In between, and woven throughout, are a range of broadly recognizable yet localizing sound-gestures, increasing in number as one advances through the piece. The piece can become an almost-musical dérive, connecting visitors to sonic bodies encountered throughout Tijuana. The sensing body’s role as Theremin, tuning a city, is here technologically enhanced.

Many Tijuanenses have a personal history with the sonic gestures heard in the piece, further elaborating the gestural-sonic dialogues they experience. While the piece may seem to offer non-residents a purely virtual tour of Tijuana, there is a potential for “gestural mirroring” in the work, complicating pure tourism. Neurologists have found that hearing the sound of another body performing an action can lead us to experience this same action in the brain and muscles. We don’t enact the gesture but nerve-clusters for producing the action fire, and muscles are primed to act. Neurologists link this mirroring system to a survival-driven need for empathic skills – when I hear you do something, I experience your state, and can sense viscerally how we might next interact.

Meanwhile, Rodolfo Llinas (NYU Neurosciences Chair) explains that our learned gestural skills - walking, typing, etc - play in our brains, even when we don’t move. Not all play at once, but a few play together at a time, randomly. Llinas’ research finds that the overlaying of these gestural tapes is the source of creative thought! New logics arise from interference between re-played memories of our motor-based actions. A new tech-gesture, then, is not a small thing.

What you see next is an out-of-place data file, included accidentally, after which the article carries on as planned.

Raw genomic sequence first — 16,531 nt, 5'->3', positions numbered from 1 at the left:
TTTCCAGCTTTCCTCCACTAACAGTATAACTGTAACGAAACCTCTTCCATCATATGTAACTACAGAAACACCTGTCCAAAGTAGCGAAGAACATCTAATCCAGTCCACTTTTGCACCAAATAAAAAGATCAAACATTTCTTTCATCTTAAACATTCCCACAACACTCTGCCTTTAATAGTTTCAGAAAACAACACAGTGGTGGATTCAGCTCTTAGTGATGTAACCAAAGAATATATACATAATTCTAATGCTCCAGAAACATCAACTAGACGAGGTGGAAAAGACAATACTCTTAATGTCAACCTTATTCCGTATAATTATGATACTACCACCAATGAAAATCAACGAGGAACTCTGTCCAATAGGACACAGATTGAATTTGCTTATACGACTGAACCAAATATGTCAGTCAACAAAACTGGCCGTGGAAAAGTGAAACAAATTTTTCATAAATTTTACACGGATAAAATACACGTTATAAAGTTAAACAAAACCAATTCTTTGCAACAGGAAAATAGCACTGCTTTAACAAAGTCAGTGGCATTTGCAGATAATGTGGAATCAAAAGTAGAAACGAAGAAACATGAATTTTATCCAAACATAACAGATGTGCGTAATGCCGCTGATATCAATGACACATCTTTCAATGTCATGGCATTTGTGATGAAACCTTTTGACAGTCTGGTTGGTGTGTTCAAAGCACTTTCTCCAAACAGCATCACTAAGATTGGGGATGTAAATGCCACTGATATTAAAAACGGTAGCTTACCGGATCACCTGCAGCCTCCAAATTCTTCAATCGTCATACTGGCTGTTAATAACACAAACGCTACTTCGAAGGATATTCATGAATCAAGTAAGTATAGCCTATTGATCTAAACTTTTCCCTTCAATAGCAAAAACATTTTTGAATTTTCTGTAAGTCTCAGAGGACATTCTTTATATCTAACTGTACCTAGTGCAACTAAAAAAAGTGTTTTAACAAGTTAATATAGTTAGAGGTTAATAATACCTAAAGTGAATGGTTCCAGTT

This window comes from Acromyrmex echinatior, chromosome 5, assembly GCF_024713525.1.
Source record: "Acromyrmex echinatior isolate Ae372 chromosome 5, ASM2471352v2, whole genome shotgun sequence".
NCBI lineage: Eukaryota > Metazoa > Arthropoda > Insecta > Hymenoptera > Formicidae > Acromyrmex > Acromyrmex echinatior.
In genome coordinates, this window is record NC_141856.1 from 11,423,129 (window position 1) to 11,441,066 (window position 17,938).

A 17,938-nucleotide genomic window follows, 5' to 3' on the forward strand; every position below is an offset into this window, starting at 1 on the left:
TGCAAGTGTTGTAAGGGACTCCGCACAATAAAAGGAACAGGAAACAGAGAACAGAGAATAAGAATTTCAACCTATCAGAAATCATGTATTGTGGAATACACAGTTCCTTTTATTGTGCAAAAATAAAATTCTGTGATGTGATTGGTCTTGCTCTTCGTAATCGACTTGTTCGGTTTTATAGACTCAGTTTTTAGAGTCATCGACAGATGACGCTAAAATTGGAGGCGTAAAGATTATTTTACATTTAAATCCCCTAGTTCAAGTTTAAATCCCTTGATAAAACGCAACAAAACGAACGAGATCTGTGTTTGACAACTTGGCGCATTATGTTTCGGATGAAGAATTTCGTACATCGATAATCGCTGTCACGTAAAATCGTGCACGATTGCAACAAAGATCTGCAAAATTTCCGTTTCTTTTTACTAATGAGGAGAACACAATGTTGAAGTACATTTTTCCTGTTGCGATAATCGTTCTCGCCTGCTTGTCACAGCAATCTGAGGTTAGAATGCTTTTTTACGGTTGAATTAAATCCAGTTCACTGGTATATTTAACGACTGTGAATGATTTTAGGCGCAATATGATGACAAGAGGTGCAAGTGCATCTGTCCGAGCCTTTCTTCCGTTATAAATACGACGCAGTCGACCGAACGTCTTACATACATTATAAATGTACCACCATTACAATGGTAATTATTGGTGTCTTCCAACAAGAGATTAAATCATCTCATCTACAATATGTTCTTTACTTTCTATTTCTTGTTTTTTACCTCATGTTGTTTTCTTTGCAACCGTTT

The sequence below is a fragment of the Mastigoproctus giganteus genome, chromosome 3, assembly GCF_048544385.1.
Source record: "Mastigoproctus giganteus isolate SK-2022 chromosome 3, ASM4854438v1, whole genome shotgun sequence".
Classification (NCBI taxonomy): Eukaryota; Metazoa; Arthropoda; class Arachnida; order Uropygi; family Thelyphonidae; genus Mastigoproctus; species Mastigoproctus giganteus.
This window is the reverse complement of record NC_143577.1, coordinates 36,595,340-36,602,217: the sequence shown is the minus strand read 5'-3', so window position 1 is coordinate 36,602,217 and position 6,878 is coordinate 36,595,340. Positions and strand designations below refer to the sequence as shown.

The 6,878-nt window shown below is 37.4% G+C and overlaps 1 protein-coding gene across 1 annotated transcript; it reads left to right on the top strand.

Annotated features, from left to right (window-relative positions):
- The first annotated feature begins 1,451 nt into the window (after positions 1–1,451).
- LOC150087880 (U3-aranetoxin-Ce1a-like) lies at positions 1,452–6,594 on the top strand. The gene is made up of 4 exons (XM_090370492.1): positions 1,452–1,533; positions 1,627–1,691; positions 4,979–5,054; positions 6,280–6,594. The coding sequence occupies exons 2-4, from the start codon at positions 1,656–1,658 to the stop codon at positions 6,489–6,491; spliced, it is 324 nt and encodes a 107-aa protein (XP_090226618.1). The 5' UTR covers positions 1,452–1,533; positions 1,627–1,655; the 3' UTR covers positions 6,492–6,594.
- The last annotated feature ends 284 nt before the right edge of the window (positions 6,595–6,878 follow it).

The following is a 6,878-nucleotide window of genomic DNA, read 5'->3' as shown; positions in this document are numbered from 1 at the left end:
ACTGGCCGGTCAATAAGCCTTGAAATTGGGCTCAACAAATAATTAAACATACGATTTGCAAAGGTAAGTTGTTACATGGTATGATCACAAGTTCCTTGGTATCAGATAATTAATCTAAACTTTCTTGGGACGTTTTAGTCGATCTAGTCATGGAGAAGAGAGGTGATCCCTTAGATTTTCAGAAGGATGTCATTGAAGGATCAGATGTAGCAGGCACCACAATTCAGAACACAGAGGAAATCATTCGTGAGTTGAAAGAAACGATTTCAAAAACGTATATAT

To put this all together, hearing sounds of recorded bodies performing actions can lead listeners to "mirror" the heard gestures. These mirrored gestures, overlaid with whatever gestural tapes are already playing in a listener’s brain, can lead to new, affiliated logics. Adding to this common, gestural pile-up, visitors to my installations employ new tech-controlling gestures to manipulate gestural sounds heard in the space. This logic-forming, gesturally mashed-up medium is worth considering, given our increasing use of physical computing devices, surveillance systems, and mediated sound. My work asks experientially: how might tech-inflected gestures shape the logic of our relationships with bodies and systems we connect to.

Project Credits for Between Bodies:
Interactive Sound Installation: Nina Waisman
PD programming: Marius Schebella
Guides/Translators in Tijuana: Jenny Donovan & Ingrid Hernández

Special Thanks To:
Paula Perissinotto, Ricardo Barreto, Stella Tedesco Bertaso, Cicero Da Silva, Jane de Almeida, Eliane Weizmann, Fabiana Krepell, Anna Mauger, Samuel Rodrigues and Rafael Cardoso in São Paulo; Lucía Sanromán and Carmen Cuenca for generous support at CECUT; Pierre Galaud who selflessly offered his fabulous brains and body along the whole path of this project.

photo: Mario Ladeira.
photo: Mario Ladeira.
Juca Ferreira, the Minister of Culture, checks out the piece. photo: Mario Ladeira.
photo: Mario Ladeira.
photo: Mario Ladeira.